Forecasting Urban Water Demand in California: Rethinking Model Evaluation

Urban water managers rely heavily on forecasts of water consumption to determine management decisions and investment choices. Typical forecasts rely on simple models whose criteria for selection has little to do with their performance in predicting out-of-sample consumption levels. We demonstrate this issue by comparing forecast models selected on the basis of their ability to perform well in-sample versus out-of-sample. Our results highlight the benefits of developing out-of-sample evaluation criteria to ascertain model performance. Using annual data on single-family residential water consumption in Southern California we illustrate how prediction ability varies according to model evaluation method. Using a training dataset, this analysis finds that models ranking highly on in-sample performance significantly over-estimated consumption (10% − 25%) five years out from the end of the training dataset relative to observed demands five years out from the end of the training dataset. Whereas, the top models selected using our out-of-sample criteria, came within 1% of the actual total consumption. Notably, projections of future demand for the in-sample models indicate increasing aggregate water consumption over a 25-year period, which contrasts against the downward trend predicted by the out-of-sample models.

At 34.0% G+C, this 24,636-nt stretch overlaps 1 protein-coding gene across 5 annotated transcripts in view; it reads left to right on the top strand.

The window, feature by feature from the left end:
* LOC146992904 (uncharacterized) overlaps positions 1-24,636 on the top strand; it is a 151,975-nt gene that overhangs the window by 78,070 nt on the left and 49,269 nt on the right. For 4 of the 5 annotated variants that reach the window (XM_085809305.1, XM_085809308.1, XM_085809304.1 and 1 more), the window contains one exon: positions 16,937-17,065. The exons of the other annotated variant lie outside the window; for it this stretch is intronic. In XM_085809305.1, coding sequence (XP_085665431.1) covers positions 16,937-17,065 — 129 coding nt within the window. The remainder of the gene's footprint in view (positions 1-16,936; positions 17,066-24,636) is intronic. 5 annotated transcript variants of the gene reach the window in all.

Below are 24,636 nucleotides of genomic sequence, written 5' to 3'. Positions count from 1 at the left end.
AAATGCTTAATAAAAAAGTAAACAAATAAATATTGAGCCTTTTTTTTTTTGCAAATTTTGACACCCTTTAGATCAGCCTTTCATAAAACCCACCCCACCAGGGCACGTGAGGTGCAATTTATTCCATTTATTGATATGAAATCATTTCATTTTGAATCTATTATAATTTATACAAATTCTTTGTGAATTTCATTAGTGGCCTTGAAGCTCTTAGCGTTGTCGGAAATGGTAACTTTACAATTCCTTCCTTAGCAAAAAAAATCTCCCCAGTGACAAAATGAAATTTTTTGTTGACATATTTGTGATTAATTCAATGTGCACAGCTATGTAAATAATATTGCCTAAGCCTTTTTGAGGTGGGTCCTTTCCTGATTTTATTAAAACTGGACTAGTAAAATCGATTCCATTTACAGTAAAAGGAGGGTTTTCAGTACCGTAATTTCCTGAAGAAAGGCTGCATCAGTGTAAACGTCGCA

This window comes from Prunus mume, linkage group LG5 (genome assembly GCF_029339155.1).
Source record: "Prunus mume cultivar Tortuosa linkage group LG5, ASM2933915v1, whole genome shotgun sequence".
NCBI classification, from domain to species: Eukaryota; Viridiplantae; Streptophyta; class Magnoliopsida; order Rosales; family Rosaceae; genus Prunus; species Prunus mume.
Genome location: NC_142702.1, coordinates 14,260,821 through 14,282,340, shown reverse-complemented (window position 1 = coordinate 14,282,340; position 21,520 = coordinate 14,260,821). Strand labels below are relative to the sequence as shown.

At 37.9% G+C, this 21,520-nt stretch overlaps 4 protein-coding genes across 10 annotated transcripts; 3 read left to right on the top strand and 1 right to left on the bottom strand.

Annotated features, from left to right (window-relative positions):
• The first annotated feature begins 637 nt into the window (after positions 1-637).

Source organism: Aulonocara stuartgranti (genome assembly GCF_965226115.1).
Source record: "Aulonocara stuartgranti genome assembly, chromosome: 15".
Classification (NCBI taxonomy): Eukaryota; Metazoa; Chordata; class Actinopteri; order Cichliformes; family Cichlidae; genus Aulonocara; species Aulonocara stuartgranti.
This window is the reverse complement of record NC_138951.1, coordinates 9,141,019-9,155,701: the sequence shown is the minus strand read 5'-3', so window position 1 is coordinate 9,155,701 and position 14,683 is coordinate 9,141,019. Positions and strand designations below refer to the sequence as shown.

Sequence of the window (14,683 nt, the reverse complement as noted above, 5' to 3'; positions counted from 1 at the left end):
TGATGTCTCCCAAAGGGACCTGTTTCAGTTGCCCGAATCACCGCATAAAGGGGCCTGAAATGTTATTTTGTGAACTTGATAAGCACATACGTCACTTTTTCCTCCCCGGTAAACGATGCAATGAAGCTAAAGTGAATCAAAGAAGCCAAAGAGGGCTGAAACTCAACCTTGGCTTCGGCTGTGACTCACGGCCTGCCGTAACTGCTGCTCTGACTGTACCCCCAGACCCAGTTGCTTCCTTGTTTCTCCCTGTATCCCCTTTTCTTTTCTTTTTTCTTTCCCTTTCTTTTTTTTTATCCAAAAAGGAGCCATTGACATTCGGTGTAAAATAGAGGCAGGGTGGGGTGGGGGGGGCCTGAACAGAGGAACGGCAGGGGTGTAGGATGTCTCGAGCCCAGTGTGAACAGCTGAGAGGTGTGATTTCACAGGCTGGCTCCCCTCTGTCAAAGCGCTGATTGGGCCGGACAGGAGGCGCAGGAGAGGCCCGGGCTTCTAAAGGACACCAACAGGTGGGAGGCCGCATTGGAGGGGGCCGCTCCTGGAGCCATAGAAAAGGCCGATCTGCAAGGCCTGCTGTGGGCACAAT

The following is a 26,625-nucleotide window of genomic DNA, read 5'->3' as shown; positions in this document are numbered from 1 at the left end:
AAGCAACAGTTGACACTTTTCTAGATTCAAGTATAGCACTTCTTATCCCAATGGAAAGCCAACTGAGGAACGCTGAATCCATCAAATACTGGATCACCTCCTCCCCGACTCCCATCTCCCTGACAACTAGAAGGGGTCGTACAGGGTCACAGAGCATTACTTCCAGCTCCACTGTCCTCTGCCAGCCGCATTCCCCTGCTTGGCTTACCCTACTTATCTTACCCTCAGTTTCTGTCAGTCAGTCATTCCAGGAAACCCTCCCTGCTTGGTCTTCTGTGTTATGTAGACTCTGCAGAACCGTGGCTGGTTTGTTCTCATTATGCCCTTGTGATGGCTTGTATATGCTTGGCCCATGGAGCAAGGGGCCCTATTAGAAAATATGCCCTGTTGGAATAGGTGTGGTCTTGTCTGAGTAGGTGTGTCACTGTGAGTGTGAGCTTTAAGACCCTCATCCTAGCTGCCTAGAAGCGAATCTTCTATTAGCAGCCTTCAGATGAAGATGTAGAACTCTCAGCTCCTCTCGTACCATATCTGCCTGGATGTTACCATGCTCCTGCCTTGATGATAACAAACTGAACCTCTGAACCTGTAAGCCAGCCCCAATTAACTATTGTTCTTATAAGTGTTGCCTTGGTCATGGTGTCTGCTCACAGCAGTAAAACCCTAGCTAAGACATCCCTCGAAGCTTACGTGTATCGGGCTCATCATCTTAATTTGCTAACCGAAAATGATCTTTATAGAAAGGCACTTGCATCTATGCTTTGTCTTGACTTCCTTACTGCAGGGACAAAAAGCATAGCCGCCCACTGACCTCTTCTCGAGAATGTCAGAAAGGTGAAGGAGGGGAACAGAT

Issue Date:
2015
Publication Type:
Conference Paper/ Presentation
PURL Identifier:
http://purl.umn.edu/205737
Total Pages:
30
JEL Codes:
C19; L95; Q25
Series Statement:
7464




 Record created 2017-04-01, last modified 2017-08-28

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